Giovanni Pellerano is a computer engineer and security advisor; Passionate security researcher and software developer he is active in various free software communities like Tor2web, Sniffjoke and Contiki. His career started as a security researcher in 2009 at ISGroup. In 2012 he worked at CNIT National Laboratory of Photonic Networks (LNRF) as a consultant in the field of the Internet of Things (IoT). Transparency advocate and privacy activist, in 2012 he co-founded the Hermes Center for Transparency and Digital Human Rights where he currently leads the development of GlobaLeaks, a framework for secure whistleblowing initiatives.
Christopher Shay is editor of World Policy Journal, a 33-year-old international affairs quarterly that publishes investigative journalism and analysis from around the globe. Prior to WPJ, Shay was a digital news editor at Al Jazeera America and a reporter at TIME Asia. His work has appeared in the Far Eastern Economic Review, Wall Street Journal, and elsewhere, and his reporting on the trafficking of Cambodian men onto Thai fishing boats earned the Phnom Penh Post its first ever SOPA award. He joins the iLAB as a special projects editor.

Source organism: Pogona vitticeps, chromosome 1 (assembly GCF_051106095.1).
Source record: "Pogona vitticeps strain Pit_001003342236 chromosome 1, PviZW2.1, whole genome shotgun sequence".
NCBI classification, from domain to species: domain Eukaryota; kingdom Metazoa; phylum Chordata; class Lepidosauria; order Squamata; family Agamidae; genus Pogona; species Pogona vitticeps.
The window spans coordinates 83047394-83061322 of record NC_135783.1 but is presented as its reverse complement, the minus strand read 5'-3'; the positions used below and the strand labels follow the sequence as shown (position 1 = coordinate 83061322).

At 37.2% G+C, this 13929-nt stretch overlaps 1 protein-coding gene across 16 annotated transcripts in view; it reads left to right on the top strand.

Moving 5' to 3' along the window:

Lawrence Seretse is the editor ef The Botswana Gazette and an investigative journalist and researcher. The youngest editor in Botswana, Seretse is part of the Oxpeckers Environmental Investigative Journalism, and frequently publishes in a host of international media such as the Mail & Guardian. A contributor the Wealth of Nations project (Thomson Reuters Foundation), Seretse's blockbuster investigations range from canned hunting and tax avoidance to illegal and anti-competitive retail activities.
If you are interested in becoming part of the iLab network as contributing expert, please email [email protected] with your country and expertise in the subject title, including a resume, samples of work, and a cover letter.
The African Network of Centers for Investigative Reporting (ANCIR) is an association of the continent’s best investigative newsrooms, ranging from large traditional media to small specialist units.
ANCIR works to strengthen African investigative journalism by improving the techniques, expertise, the tools used in muckraking newsrooms. This includes providing member newsrooms with the world’s best encryption and semantic analysis technologies, to forensic research support (through the Investigative Dashboard, legal services, and seed grants for cross-border collaboration.
ANCIR receives technical support from Code for Africa.